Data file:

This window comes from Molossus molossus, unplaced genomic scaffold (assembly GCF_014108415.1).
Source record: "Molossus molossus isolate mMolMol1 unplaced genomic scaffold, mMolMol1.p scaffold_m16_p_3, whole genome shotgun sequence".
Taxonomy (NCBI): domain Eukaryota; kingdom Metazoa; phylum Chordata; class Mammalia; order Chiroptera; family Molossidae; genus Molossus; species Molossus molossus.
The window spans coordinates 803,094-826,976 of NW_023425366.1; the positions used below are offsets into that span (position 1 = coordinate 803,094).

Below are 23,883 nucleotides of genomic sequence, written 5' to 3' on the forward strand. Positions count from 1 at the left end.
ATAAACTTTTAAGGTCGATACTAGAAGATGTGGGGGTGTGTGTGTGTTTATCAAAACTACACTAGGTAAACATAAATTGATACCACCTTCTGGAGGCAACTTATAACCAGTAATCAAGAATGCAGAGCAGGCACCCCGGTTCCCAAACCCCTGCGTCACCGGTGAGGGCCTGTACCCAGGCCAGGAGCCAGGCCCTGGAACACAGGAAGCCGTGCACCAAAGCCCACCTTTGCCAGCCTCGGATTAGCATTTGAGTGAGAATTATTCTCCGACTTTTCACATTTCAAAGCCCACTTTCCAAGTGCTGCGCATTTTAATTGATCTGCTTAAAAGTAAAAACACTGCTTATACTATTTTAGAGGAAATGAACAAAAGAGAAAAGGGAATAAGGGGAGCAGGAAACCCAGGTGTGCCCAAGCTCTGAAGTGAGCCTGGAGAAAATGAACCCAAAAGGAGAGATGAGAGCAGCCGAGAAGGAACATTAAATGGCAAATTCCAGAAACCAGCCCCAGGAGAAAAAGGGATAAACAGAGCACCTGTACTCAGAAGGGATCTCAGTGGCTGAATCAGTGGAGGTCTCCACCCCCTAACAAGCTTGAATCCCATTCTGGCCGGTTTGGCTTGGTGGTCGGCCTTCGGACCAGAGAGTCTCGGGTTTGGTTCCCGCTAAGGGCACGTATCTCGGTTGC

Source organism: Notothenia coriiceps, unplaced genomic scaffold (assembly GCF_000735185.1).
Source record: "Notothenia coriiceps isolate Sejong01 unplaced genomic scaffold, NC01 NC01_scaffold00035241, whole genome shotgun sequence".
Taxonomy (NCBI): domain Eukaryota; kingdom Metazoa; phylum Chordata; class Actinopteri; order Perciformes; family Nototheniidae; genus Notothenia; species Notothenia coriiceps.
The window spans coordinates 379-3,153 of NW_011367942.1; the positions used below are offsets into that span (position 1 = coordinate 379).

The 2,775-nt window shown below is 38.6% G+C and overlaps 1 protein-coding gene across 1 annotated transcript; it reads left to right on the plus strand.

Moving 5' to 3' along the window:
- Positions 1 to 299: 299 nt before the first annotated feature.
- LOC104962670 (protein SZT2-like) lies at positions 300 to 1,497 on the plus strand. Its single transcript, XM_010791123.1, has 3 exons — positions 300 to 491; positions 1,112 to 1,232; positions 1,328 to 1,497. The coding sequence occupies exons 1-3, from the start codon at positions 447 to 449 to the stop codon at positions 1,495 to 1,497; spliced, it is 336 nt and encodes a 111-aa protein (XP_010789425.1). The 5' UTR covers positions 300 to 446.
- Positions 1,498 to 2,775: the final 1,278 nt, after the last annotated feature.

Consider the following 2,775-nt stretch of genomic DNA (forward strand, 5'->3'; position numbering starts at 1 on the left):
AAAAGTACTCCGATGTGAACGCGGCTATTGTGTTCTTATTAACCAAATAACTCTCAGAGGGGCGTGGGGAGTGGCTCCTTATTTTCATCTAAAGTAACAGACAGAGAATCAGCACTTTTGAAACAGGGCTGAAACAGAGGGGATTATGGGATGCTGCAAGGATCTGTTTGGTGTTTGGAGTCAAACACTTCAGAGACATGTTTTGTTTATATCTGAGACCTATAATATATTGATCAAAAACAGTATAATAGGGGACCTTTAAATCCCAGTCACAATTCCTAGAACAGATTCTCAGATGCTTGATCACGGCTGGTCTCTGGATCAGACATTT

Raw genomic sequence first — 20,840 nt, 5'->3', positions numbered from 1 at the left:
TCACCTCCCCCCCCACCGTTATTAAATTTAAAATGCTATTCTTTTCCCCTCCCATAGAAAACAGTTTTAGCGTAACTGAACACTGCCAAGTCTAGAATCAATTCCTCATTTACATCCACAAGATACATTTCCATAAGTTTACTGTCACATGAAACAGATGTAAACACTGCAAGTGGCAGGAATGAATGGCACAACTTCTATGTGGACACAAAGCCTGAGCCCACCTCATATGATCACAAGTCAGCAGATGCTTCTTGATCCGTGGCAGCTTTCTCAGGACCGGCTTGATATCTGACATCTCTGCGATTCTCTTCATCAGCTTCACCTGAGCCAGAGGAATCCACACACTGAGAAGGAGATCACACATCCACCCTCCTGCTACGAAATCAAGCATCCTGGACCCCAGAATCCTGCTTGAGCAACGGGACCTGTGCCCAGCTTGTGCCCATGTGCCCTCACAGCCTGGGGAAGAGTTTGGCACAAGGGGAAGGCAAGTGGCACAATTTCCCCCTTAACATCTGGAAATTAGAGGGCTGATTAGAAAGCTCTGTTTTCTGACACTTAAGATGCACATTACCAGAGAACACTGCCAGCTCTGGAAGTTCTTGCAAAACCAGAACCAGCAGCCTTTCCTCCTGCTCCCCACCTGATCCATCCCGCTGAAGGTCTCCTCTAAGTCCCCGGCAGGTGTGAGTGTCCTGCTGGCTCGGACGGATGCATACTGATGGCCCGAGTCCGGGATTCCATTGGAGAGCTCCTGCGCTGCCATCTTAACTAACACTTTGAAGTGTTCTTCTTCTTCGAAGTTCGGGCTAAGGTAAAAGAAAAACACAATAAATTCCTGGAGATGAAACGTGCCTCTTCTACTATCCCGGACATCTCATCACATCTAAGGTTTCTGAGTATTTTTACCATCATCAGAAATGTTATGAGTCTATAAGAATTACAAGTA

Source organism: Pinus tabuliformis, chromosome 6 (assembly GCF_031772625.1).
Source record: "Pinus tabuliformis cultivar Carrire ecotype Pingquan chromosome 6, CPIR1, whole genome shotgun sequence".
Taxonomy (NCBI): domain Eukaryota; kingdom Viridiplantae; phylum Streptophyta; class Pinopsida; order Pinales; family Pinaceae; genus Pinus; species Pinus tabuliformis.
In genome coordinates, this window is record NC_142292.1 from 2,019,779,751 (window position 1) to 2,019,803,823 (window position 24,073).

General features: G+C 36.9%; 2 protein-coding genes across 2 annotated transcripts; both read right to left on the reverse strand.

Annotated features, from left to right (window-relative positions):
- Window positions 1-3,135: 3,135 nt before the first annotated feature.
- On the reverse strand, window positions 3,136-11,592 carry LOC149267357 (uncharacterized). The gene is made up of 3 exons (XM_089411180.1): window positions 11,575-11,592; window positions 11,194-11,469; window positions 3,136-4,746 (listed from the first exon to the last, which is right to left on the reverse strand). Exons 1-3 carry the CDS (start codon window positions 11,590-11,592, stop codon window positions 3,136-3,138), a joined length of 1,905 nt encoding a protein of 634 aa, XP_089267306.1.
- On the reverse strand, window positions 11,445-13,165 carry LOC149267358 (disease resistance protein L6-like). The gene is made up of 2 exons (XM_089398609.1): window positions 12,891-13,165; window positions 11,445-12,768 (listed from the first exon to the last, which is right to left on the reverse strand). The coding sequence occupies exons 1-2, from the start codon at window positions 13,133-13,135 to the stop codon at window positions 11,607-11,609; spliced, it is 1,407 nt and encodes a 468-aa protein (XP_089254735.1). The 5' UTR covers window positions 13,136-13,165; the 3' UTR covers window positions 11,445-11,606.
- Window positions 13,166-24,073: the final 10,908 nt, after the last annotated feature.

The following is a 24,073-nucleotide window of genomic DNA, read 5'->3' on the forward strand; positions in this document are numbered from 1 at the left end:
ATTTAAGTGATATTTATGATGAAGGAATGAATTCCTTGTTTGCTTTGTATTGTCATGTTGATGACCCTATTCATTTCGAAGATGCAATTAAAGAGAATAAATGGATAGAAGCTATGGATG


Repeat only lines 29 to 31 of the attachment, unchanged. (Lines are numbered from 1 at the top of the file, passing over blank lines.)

- Window positions 13,166-24,073: the final 10,908 nt, after the last annotated feature.

The following is a 24,073-nucleotide window of genomic DNA, read 5'->3' on the forward strand; positions in this document are numbered from 1 at the left end:
ATTTAAGTGATATTTATGATGAAGGAATGAATTCCTTGTTTGCTTTGTATTGTCATGTTGATGACCCTATTCATTTCGAAGATGCAATTAAAGAGAATAAATGGATAGAAGCTATGGATG